Monster swells spur serious erosion, safety issues along Makaha shoreline

Monster swells spur serious erosion, safety issues along Makaha shoreline
Updated: Mar. 1, 2016 at 11:24 PM HST
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(Image: Hawaii News Now)
(Image: Hawaii News Now)
(Image: Hawaii News Now)
(Image: Hawaii News Now)

MAKAHA, OAHU (HawaiiNewsNow) - Erosion happens every winter season when big waves buffet Makaha's shoreline. But the damage at Makaha surfing beach this year is causing considerable concern.

"Right now, it's a big threat and it's happening all the way down the beach here," said Robert "Bunky" Bakutis, of Buffalo Surfing Classic.

The pounding waves from seven winter swells uncovered concrete pilings and exposed metal poles. "This was all sand," Makaha resident Phillip Naone said, pointing to an area far offshore.

Since the winter surf season started, the shoreline has shrunk by twenty to thirty yards, residents say. Rocks that were buried are now uncovered.

"They're posing a very dangerous situation," Bakutis said.

He also worries upcoming swells will dislodge the pilings and damage coral. "We're really concerned about the reef. What's going to happen to the reef?" he said.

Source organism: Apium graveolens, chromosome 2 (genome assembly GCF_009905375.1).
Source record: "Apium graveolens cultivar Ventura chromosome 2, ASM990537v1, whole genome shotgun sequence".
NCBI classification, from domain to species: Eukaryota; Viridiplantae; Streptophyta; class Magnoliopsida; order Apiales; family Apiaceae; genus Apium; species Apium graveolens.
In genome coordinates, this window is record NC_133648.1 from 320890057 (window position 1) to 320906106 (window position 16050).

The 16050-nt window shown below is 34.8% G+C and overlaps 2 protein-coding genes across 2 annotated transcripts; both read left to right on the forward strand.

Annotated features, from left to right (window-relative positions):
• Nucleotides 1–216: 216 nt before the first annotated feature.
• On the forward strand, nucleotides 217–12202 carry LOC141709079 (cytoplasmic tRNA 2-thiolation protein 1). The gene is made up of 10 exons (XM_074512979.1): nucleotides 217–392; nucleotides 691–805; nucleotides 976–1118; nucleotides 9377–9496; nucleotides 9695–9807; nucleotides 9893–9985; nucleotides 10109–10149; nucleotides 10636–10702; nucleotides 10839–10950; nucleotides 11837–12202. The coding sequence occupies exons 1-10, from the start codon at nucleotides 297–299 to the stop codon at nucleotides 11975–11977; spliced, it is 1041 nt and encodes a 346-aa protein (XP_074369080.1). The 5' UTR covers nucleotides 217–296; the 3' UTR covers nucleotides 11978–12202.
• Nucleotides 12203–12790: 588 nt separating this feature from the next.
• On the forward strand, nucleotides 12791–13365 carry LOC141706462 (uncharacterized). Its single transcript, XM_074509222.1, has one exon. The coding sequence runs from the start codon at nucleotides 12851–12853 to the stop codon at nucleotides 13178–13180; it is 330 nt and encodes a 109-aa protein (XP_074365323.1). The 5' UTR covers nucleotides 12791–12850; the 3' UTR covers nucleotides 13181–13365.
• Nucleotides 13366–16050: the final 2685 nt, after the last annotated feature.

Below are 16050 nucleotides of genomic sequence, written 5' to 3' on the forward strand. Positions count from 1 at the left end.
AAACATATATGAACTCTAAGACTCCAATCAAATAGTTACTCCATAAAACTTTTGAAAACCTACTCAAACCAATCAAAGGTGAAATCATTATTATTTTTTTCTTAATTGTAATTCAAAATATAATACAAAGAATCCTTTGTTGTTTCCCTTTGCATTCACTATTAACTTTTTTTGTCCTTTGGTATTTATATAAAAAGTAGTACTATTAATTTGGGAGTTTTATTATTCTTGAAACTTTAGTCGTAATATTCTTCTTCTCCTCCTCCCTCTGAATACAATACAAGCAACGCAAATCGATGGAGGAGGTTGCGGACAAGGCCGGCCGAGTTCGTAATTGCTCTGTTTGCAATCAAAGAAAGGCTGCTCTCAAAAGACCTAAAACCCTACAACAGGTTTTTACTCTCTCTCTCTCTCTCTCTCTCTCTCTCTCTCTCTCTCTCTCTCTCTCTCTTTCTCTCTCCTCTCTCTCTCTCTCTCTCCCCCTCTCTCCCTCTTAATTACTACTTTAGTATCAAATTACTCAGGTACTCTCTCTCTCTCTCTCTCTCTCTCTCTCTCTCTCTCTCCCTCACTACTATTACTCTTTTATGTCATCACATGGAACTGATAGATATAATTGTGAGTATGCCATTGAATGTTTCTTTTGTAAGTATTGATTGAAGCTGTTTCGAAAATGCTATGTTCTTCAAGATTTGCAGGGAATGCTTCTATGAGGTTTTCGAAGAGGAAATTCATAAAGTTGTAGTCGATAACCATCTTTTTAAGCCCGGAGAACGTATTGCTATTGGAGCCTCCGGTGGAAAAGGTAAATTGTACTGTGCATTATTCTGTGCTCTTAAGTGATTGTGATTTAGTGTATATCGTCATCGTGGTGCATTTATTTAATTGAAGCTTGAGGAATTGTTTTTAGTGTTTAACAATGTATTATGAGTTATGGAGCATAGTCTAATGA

The affected area is both city and state property. State Sen. Maile Shimabukuro, whose district includes Makaha, wants the government to bring in extra sand each summer to mitigate the effects of winter erosion. She said it's been done before but not on an annual basis.

"That's what the community is asking, bring some sand in and make this place safer," she said.

Bakutis, meanwhile, believes the permanent solution is for government to move Farrington Highway inland to expand the beach and keep beachgoers from having to cross the highway to reach restrooms.

"Our whole push here is to try to get them to see the light of not having to fight this every time it happens," he said.

Mayor Kirk Caldwell is talking to state transportation officials about relocating the highway, but such a project would be years in the making.

In the meantime, the city and state are still trying to formulate how they'll tackle Makaha's worsening erosion.

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